Iran and Saudi Arabia are stoking the denominational conflict between Sunnis and Shiites. Both sides are attempting to exploit an inner-Islamic conflict that has been raging for more than 1,300 years.
The words used by Iran's Supreme Leader Ayatollah Ali Khamenei were harsh. Following the execution of Shiite cleric Nimr Baqr al-Nimr, he threatened that, "The unjustly spilled blood of this oppressed martyr will with no doubt show its effect, and divine vengeance will befall Saudi politicians."
Like many religious scholars in Iran, Khamenei wears a black turban as a symbol of filiation with the family of the Islamic prophet Mohammed. The Saudi royal family also invokes Mohammed and Islam.
However, Shiite Iran and Sunni Saudi Arabia are also rivals for political supremacy in the Middle East. In this rivalry, both sides seek to tie political goals to religious interpretations. Within such a context, the execution of al-Nimr appears to be just one more episode in the long history of an inner-Islamic power struggle.
Fight over the Prophet's successor
The division of Islam into the branches of Sunni and Shia arose from a battle over the rightful successor to the prophet Mohammed. When the Islamic prophet died in the year AD 632, his followers had to choose his religious and political successor.
Shiites believed that Mohammed had chosen his son-in-law Ali to be that successor. The designation Shia comes from the Arabic "Shi'atu Ali," or followers of Ali.
The group now referred to as Sunnis rejected the claim and prevailed. The term Sunnah refers to the ideal of the actions and utterances of the Prophet Mohammed.
Shiites in the minority
Both the Sunnis and the Shiites split into further groups over the course of the centuries. Shiites represent only 10 to 15 percent of the world's 1.5 billion Muslims, yet they constitute a majority in the Gulf states of Iran, Iraq and Bahrain. The two million or so Shiites that live in the oil-rich provinces of Saudi Arabia, however, are a much-bullied minority. Sunnis themselves are not a unified block and consist of a great number of different groups.
There are, nonetheless, many religious similarities among all groups on both sides of the divide. The Five Pillars of Islam - Testimony, Prayer, Fasting, Pilgrimage to Mecca and Alms-giving, are practically identical among all denominations, although they vary greatly in their details.
A significant difference between the Sunni and Shia branches of Islam are their individual relationships to power. Throughout history, the Shiites have mostly been a discriminated minority. That has shaped their theology. Revolts against Sunni caliphs, considered illegitimate by the Shia, have played a central role in that theology.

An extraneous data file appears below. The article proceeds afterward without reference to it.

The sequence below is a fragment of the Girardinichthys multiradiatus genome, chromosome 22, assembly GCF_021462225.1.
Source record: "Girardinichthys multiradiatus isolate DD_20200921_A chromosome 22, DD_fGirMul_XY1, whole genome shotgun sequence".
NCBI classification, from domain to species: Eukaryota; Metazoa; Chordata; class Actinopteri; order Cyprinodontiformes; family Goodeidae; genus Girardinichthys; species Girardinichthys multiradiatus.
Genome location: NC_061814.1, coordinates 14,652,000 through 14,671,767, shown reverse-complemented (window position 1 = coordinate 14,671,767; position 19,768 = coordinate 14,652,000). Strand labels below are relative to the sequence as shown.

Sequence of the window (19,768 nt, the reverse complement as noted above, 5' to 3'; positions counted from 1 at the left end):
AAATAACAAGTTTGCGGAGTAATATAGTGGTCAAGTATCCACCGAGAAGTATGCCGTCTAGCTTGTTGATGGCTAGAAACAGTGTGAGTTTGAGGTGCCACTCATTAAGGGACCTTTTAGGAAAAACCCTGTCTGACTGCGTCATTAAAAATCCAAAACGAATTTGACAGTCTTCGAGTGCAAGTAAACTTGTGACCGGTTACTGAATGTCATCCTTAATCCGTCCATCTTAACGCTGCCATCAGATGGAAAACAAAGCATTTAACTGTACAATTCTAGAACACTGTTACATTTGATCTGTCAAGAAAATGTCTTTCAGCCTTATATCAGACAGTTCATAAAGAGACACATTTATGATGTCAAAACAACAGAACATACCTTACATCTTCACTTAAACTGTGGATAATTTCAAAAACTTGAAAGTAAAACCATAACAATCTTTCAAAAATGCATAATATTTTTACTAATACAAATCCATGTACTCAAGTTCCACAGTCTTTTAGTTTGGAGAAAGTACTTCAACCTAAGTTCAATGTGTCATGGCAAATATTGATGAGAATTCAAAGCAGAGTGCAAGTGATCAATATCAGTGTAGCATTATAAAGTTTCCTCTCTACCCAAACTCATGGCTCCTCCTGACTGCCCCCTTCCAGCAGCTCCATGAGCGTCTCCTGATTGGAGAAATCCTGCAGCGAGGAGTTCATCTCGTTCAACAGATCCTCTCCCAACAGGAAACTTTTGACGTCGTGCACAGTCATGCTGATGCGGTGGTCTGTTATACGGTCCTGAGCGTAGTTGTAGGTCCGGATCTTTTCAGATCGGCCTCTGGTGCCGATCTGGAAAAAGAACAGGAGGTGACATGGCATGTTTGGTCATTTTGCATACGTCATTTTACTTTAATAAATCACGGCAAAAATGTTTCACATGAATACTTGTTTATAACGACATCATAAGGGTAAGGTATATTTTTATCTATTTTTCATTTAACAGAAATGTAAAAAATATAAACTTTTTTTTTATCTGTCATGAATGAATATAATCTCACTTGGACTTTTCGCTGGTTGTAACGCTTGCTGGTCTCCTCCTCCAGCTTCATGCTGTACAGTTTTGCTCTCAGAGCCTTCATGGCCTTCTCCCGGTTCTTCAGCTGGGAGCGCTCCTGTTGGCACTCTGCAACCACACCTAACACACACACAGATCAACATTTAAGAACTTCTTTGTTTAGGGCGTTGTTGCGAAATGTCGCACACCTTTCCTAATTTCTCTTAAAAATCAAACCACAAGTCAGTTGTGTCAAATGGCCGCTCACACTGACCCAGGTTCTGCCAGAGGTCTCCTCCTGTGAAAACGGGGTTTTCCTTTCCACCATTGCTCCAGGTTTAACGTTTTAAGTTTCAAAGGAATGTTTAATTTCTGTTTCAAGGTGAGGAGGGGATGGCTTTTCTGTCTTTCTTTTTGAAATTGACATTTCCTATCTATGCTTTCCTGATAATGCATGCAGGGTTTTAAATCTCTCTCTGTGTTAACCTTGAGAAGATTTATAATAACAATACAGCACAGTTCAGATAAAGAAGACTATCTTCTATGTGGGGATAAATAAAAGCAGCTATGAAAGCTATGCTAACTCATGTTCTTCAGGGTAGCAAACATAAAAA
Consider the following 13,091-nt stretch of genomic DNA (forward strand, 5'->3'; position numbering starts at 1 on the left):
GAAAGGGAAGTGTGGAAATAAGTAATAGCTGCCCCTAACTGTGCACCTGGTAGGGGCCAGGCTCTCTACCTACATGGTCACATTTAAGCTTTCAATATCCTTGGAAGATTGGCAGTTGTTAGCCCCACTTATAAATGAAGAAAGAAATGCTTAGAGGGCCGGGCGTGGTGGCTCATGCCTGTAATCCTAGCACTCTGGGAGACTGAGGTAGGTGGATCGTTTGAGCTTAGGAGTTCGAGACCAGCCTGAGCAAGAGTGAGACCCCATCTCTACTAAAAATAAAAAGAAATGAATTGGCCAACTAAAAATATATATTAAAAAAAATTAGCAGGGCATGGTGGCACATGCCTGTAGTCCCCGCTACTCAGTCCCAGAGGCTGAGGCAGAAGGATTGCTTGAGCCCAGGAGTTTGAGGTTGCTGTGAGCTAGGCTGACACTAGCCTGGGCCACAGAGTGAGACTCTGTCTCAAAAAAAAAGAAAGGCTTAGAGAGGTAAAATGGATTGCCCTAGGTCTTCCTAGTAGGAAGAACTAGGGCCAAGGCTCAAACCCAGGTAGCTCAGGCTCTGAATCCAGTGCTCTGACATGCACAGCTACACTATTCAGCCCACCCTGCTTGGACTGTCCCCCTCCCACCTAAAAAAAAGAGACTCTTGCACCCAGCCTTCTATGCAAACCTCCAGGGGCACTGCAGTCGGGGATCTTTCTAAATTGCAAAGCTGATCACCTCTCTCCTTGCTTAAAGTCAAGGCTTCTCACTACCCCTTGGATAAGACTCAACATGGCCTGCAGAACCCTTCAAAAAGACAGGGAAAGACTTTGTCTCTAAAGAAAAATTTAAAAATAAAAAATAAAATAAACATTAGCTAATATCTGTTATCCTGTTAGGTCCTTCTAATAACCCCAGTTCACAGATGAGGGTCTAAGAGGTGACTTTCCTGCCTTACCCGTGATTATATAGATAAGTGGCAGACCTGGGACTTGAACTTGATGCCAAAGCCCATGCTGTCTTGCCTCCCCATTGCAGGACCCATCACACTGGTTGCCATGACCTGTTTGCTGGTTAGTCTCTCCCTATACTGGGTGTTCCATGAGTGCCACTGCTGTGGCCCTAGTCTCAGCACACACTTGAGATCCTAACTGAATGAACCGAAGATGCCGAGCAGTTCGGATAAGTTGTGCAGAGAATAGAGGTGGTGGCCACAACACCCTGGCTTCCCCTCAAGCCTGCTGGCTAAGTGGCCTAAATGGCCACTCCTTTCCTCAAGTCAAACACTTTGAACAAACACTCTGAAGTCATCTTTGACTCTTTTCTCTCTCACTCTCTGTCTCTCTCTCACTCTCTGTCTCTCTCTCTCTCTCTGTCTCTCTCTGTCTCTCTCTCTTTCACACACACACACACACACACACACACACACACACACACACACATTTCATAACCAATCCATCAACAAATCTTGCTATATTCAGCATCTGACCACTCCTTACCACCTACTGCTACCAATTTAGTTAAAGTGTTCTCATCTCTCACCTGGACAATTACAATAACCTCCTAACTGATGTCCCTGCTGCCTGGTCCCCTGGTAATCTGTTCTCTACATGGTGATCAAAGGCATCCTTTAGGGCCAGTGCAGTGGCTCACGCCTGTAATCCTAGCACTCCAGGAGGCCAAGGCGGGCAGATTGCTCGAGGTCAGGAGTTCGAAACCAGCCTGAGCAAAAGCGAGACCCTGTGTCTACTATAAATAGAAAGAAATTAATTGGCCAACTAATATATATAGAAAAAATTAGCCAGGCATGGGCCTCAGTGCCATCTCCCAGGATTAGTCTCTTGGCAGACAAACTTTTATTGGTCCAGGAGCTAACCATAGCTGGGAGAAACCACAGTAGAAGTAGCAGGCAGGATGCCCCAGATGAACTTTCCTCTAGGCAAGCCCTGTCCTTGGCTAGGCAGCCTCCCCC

In AD 680, Ali's son Hussein died during such a revolt. Each year Shiites recall his death by re-enacting passion plays during the feast of Ashura. This commemoration is also kept alive in today's conflicts. For instance, Hussein's willingness to die on the battlefield was held up as a role model during Iran's war against Iraq from 1980 to 1988.
Seemingly centuries-old conflict
Sunnis and Shiites also faced off against one another in the wars fought between the Sunni Ottoman Empire and the Shiite Shah of Persia, today's Iran. Just how important these denominational differences and the historical references connected to them are in mobilizing large sections of the population can be seen in the proxy wars being carried out by Iran and Saudi Arabia today. Iran supports, above all, non-Sunni groups in the civil wars taking place in Syria and Yemen, whereas the Saudis have forged alliances with predominantly Sunni states.
But beyond the religious propaganda, there are in fact many examples of peaceful coexistence. Representatives from both branches have often attempted to bridge their religious divides. In 1959, Mahmud Shaltut, then rector of Egypt's Al-Azhar University, declared that Shia religious practices were equal to those of Sunni Islam. Al-Azhar University is considered to be the most prestigious of all places of Sunni scholarship.
Scholars' joint declaration
In 2005, King Abdullah ll of Jordan organized an Islamic conference which brought together Sunni and Shiite scholars. These scholars agreed that both branches are in fact Muslim. "To declare someone as an apostate (nonbeliever) is neither possible nor permissible," said their joint statement, later known as the Three Points of the Amman Message.
The now deceased King Abdallah of Saudi Arabia was also a signatory of the declaration. Nevertheless, that has not kept preachers in the kingdom from declaring Shiites to be infidels. The leaders of the Sunni extremist militia "Islamic State" as well as other Sunni Islamists continue to do so as well.
On the other hand, thousands of Shiites volunteer as mercenaries because they feel that their religion is under threat. Islam does not have a superior religious authority that could put an end to the exploitation of these differences.
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